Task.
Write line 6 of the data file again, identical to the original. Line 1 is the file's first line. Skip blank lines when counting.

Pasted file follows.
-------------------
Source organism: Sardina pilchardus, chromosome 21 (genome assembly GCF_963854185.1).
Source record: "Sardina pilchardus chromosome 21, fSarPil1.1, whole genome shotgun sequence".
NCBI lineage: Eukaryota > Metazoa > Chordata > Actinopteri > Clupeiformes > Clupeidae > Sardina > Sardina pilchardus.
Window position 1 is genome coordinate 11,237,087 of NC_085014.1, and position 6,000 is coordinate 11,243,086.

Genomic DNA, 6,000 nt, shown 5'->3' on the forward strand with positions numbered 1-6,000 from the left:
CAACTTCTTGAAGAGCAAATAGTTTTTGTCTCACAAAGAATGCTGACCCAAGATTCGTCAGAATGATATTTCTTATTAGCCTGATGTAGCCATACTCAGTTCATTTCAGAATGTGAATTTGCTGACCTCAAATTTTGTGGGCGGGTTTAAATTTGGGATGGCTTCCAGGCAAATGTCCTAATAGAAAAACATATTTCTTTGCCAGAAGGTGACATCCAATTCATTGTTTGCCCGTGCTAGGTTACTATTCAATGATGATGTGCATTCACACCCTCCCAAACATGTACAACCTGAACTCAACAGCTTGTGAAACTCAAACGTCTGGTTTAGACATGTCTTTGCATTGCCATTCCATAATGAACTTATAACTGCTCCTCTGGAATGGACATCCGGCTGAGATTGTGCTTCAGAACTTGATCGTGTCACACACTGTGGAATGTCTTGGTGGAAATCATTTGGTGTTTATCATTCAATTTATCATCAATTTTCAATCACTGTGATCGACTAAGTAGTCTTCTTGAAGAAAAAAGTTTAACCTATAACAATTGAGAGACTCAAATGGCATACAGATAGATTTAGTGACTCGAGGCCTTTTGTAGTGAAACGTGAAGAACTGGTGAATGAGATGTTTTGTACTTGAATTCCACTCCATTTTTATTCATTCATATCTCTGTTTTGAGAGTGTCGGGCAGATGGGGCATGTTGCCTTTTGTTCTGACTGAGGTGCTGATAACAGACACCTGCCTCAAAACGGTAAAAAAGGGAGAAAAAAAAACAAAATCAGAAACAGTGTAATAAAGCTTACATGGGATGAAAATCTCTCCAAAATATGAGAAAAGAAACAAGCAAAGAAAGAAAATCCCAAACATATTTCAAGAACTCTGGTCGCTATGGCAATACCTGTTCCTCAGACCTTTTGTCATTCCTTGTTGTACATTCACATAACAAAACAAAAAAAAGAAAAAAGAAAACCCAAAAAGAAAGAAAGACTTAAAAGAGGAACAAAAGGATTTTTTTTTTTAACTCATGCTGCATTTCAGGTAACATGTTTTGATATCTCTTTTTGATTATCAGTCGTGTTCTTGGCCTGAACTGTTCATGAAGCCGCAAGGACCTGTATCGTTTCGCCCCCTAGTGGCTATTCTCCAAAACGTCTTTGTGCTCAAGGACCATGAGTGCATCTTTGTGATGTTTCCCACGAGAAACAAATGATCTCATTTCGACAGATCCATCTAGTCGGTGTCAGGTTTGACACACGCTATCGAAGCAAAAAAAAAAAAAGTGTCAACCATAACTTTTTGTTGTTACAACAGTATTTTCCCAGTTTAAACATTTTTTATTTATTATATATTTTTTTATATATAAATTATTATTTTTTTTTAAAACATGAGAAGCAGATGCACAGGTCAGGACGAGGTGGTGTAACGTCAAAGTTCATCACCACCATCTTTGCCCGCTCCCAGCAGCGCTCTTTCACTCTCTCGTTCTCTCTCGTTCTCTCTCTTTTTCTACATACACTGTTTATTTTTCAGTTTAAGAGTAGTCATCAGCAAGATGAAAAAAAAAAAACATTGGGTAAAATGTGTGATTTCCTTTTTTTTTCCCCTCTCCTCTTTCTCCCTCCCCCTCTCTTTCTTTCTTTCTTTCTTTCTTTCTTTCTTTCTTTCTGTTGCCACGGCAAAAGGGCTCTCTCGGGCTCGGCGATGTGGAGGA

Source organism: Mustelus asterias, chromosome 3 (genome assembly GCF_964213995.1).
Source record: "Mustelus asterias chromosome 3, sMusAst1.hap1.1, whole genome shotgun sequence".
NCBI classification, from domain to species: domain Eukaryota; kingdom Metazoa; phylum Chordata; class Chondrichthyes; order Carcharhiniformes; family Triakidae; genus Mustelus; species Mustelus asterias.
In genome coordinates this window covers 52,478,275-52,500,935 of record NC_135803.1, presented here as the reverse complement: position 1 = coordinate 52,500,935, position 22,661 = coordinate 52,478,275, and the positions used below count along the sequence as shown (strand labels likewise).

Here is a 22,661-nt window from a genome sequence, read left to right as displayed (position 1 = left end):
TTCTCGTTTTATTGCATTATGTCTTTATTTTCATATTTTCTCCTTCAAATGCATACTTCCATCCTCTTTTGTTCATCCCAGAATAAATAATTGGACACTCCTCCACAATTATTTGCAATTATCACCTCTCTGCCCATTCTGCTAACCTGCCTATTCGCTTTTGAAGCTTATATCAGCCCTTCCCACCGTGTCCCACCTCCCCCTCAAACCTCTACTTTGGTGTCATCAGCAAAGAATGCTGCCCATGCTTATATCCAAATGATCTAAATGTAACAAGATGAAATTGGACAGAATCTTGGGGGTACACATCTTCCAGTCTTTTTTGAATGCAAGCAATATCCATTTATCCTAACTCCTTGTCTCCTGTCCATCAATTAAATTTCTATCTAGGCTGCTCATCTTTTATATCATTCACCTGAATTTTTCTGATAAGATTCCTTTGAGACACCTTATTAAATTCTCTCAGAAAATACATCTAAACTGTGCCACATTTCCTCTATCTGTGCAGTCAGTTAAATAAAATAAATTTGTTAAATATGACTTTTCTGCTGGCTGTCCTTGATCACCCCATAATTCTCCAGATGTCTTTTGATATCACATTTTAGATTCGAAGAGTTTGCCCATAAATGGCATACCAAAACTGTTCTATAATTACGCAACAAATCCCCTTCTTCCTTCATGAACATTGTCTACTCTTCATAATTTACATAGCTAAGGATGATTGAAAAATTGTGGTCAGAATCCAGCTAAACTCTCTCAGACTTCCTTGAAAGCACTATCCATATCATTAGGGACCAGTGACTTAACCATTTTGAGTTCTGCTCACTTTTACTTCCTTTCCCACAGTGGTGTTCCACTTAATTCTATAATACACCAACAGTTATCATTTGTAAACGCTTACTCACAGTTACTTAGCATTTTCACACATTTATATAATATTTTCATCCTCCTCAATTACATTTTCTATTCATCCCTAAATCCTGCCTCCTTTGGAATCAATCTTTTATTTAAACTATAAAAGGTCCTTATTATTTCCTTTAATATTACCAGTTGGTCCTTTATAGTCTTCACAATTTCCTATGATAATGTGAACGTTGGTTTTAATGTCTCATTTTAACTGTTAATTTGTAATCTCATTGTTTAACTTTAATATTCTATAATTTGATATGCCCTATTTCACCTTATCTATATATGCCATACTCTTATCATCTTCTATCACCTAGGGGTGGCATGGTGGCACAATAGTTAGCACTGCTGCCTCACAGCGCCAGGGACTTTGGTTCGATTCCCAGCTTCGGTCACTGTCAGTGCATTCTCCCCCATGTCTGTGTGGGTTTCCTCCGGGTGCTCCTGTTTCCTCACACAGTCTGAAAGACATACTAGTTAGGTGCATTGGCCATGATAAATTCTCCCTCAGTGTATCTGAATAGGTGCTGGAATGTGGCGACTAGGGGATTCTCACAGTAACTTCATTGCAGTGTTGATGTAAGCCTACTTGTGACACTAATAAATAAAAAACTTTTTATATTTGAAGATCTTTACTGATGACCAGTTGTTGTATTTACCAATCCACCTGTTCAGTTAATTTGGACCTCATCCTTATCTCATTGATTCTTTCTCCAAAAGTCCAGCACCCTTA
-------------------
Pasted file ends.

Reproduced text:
CAACTTCTTGAAGAGCAAATAGTTTTTGTCTCACAAAGAATGCTGACCCAAGATTCGTCAGAATGATATTTCTTATTAGCCTGATGTAGCCATACTCAGTTCATTTCAGAATGTGAATTTGCTGACCTCAAATTTTGTGGGCGGGTTTAAATTTGGGATGGCTTCCAGGCAAATGTCCTAATAGAAAAACATATTTCTTTGCCAGAAGGTGACATCCAATTCATTGTTTGCCCGTGCTAGGTTACTATTCAATGATGATGTGCATTCACACCCTCCCAAACATGTACAACCTGAACTCAACAGCTTGTGAAACTCAAACGTCTGGTTTAGACATGTCTTTGCATTGCCATTCCATAATGAACTTATAACTGCTCCTCTGGAATGGACATCCGGCTGAGATTGTGCTTCAGAACTTGATCGTGTCACACACTGTGGAATGTCTTGGTGGAAATCATTTGGTGTTTATCATTCAATTTATCATCAATTTTCAATCACTGTGATCGACTAAGTAGTCTTCTTGAAGAAAAAAGTTTAACCTATAACAATTGAGAGACTCAAATGGCATACAGATAGATTTAGTGACTCGAGGCCTTTTGTAGTGAAACGTGAAGAACTGGTGAATGAGATGTTTTGTACTTGAATTCCACTCCATTTTTATTCATTCATATCTCTGTTTTGAGAGTGTCGGGCAGATGGGGCATGTTGCCTTTTGTTCTGACTGAGGTGCTGATAACAGACACCTGCCTCAAAACGGTAAAAAAGGGAGAAAAAAAAACAAAATCAGAAACAGTGTAATAAAGCTTACATGGGATGAAAATCTCTCCAAAATATGAGAAAAGAAACAAGCAAAGAAAGAAAATCCCAAACATATTTCAAGAACTCTGGTCGCTATGGCAATACCTGTTCCTCAGACCTTTTGTCATTCCTTGTTGTACATTCACATAACAAAACAAAAAAAAGAAAAAAGAAAACCCAAAAAGAAAGAAAGACTTAAAAGAGGAACAAAAGGATTTTTTTTTTTAACTCATGCTGCATTTCAGGTAACATGTTTTGATATCTCTTTTTGATTATCAGTCGTGTTCTTGGCCTGAACTGTTCATGAAGCCGCAAGGACCTGTATCGTTTCGCCCCCTAGTGGCTATTCTCCAAAACGTCTTTGTGCTCAAGGACCATGAGTGCATCTTTGTGATGTTTCCCACGAGAAACAAATGATCTCATTTCGACAGATCCATCTAGTCGGTGTCAGGTTTGACACACGCTATCGAAGCAAAAAAAAAAAAAGTGTCAACCATAACTTTTTGTTGTTACAACAGTATTTTCCCAGTTTAAACATTTTTTATTTATTATATATTTTTTTATATATAAATTATTATTTTTTTTTAAAACATGAGAAGCAGATGCACAGGTCAGGACGAGGTGGTGTAACGTCAAAGTTCATCACCACCATCTTTGCCCGCTCCCAGCAGCGCTCTTTCACTCTCTCGTTCTCTCTCGTTCTCTCTCTTTTTCTACATACACTGTTTATTTTTCAGTTTAAGAGTAGTCATCAGCAAGATGAAAAAAAAAAAACATTGGGTAAAATGTGTGATTTCCTTTTTTTTTCCCCTCTCCTCTTTCTCCCTCCCCCTCTCTTTCTTTCTTTCTTTCTTTCTTTCTTTCTTTCTTTCTGTTGCCACGGCAAAAGGGCTCTCTCGGGCTCGGCGATGTGGAGGA